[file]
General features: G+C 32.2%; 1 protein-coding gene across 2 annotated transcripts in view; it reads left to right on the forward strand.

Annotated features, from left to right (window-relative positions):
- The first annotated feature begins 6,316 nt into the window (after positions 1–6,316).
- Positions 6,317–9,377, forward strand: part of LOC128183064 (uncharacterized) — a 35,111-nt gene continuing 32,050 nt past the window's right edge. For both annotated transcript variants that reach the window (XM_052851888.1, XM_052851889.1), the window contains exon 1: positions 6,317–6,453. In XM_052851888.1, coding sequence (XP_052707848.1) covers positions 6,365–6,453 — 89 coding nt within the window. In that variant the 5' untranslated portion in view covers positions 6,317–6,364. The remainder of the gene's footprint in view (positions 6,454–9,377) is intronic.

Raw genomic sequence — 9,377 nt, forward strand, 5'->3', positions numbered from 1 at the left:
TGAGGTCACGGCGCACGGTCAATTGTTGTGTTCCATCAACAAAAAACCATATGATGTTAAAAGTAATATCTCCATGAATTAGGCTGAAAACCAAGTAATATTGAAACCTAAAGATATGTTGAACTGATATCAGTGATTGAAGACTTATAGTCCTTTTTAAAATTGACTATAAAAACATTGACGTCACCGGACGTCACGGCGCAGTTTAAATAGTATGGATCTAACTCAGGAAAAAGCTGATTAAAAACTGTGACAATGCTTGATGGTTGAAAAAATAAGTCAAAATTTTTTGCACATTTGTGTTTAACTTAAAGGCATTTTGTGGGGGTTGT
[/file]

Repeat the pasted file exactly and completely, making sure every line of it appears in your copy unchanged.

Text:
General features: G+C 32.2%; 1 protein-coding gene across 2 annotated transcripts in view; it reads left to right on the forward strand.

Annotated features, from left to right (window-relative positions):
- The first annotated feature begins 6,316 nt into the window (after positions 1–6,316).
- Positions 6,317–9,377, forward strand: part of LOC128183064 (uncharacterized) — a 35,111-nt gene continuing 32,050 nt past the window's right edge. For both annotated transcript variants that reach the window (XM_052851888.1, XM_052851889.1), the window contains exon 1: positions 6,317–6,453. In XM_052851888.1, coding sequence (XP_052707848.1) covers positions 6,365–6,453 — 89 coding nt within the window. In that variant the 5' untranslated portion in view covers positions 6,317–6,364. The remainder of the gene's footprint in view (positions 6,454–9,377) is intronic.

Raw genomic sequence — 9,377 nt, forward strand, 5'->3', positions numbered from 1 at the left:
TGAGGTCACGGCGCACGGTCAATTGTTGTGTTCCATCAACAAAAAACCATATGATGTTAAAAGTAATATCTCCATGAATTAGGCTGAAAACCAAGTAATATTGAAACCTAAAGATATGTTGAACTGATATCAGTGATTGAAGACTTATAGTCCTTTTTAAAATTGACTATAAAAACATTGACGTCACCGGACGTCACGGCGCAGTTTAAATAGTATGGATCTAACTCAGGAAAAAGCTGATTAAAAACTGTGACAATGCTTGATGGTTGAAAAAATAAGTCAAAATTTTTTGCACATTTGTGTTTAACTTAAAGGCATTTTGTGGGGGTTGT